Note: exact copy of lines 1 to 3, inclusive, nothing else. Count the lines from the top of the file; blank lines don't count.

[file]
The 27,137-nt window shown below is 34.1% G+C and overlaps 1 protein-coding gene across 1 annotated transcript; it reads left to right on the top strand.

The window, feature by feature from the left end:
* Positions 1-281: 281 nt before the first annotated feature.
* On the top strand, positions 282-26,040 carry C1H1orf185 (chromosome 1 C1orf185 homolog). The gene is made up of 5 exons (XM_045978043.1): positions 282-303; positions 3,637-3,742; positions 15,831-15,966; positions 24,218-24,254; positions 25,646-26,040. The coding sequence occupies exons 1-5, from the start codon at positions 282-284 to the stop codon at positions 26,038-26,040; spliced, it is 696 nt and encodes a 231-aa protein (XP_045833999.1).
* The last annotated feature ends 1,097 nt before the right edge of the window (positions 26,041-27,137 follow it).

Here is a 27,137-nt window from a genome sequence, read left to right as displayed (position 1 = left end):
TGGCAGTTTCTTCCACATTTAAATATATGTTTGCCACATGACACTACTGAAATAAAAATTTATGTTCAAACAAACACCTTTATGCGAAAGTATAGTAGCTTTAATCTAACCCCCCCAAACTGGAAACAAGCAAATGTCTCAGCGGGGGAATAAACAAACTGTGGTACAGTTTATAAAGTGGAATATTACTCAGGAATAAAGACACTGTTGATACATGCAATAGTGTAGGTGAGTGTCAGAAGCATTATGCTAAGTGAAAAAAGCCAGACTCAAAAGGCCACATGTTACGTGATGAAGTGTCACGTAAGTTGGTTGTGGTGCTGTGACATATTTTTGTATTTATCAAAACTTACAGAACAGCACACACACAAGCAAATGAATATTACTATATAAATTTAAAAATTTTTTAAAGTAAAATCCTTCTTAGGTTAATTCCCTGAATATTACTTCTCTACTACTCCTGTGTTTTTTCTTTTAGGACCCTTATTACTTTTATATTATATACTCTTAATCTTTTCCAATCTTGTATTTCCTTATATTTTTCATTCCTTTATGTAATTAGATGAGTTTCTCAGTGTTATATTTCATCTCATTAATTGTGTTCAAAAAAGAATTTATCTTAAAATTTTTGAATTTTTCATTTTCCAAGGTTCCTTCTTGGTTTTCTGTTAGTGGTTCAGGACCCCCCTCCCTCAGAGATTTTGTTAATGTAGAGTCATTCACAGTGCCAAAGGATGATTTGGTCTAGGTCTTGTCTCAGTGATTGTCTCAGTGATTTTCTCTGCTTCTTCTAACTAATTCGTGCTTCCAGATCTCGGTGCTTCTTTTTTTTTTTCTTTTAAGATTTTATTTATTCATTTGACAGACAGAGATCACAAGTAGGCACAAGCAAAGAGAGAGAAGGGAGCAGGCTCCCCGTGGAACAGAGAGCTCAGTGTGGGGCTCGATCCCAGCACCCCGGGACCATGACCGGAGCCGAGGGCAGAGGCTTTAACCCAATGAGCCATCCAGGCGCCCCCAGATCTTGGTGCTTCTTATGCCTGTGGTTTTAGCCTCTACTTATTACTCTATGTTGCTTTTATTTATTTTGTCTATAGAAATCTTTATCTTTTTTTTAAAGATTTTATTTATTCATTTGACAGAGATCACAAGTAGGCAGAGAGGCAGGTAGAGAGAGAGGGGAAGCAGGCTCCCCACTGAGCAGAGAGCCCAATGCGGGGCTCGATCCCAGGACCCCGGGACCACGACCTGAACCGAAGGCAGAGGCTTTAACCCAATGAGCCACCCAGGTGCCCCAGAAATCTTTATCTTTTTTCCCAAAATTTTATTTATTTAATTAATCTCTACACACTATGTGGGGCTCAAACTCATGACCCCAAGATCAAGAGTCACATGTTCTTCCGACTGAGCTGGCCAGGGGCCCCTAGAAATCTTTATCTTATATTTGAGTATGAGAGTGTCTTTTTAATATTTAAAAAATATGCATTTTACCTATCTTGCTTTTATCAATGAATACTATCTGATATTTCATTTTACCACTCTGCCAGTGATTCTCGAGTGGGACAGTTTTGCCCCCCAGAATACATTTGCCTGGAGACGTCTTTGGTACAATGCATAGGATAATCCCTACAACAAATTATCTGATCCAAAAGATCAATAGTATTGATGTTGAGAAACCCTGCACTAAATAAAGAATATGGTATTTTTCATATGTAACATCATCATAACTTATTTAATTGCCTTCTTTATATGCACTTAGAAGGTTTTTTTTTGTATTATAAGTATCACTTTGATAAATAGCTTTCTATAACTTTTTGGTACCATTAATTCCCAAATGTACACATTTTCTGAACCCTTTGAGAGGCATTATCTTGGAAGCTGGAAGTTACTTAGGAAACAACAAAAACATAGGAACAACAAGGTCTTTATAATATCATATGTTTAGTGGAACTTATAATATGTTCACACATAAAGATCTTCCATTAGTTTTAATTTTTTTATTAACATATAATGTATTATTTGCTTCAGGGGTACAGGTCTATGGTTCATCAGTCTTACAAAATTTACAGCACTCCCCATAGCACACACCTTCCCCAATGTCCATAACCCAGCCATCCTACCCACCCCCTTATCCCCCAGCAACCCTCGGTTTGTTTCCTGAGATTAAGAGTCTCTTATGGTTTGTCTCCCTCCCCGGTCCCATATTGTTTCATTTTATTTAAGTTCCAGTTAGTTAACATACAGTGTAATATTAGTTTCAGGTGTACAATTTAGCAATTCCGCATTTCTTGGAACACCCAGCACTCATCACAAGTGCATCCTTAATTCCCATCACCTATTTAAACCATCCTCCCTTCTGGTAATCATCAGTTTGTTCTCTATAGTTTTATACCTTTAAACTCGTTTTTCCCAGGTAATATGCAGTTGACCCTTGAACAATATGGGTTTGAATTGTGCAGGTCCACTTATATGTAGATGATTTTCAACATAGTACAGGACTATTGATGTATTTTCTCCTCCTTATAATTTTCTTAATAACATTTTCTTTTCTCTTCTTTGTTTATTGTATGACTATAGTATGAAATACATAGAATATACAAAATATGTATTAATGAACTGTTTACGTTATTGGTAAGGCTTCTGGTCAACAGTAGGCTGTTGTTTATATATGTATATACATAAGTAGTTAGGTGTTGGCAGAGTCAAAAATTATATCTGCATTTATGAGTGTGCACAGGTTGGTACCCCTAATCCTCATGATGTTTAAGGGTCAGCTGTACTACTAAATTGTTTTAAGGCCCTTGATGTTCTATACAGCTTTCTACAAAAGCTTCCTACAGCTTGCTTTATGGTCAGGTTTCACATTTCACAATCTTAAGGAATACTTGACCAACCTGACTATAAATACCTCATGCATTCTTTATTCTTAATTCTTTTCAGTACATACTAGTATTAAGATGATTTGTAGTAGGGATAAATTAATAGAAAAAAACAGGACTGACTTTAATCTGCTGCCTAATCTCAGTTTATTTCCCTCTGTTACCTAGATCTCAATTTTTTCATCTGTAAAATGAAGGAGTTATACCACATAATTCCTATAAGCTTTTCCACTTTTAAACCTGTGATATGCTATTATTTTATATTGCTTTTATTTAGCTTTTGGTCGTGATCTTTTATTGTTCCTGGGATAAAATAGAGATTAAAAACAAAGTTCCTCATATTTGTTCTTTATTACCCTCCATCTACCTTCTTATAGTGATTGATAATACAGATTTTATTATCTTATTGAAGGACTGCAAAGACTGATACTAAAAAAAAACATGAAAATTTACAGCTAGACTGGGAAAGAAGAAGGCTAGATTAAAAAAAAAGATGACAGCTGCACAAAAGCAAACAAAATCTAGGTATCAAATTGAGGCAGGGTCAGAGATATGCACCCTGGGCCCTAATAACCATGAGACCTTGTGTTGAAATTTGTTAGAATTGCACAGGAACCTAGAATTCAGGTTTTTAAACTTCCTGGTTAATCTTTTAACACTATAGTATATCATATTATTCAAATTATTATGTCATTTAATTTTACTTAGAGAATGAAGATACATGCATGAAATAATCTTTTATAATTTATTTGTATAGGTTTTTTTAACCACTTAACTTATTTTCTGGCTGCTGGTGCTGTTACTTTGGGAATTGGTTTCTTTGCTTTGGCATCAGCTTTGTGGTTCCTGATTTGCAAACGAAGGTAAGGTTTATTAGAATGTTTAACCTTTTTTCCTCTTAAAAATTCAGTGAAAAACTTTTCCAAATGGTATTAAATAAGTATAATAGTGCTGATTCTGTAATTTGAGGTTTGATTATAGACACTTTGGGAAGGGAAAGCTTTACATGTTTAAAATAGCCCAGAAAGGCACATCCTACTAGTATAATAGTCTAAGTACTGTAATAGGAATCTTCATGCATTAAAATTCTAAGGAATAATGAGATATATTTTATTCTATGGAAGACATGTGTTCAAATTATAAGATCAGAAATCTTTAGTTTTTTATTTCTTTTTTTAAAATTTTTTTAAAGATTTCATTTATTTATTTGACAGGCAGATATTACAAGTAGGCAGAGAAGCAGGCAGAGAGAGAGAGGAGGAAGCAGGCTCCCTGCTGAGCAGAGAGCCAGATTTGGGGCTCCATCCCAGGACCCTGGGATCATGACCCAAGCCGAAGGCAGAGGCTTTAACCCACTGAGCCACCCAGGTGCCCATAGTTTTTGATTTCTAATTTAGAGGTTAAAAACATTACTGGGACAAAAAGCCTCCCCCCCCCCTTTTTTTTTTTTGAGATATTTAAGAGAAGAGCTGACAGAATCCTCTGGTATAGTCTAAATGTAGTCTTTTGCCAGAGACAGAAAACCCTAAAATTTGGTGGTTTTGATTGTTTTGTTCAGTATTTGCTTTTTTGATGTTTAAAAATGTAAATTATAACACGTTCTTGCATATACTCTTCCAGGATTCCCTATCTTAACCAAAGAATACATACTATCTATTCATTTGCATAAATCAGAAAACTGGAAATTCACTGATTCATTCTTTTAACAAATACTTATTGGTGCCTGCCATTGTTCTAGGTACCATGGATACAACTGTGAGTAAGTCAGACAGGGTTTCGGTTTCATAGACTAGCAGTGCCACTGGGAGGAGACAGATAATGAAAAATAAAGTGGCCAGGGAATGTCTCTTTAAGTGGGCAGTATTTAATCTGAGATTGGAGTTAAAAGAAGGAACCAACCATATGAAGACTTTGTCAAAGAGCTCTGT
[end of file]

The 27,137-nt window shown below is 34.1% G+C and overlaps 1 protein-coding gene across 1 annotated transcript; it reads left to right on the top strand.

The window, feature by feature from the left end:
* Positions 1-281: 281 nt before the first annotated feature.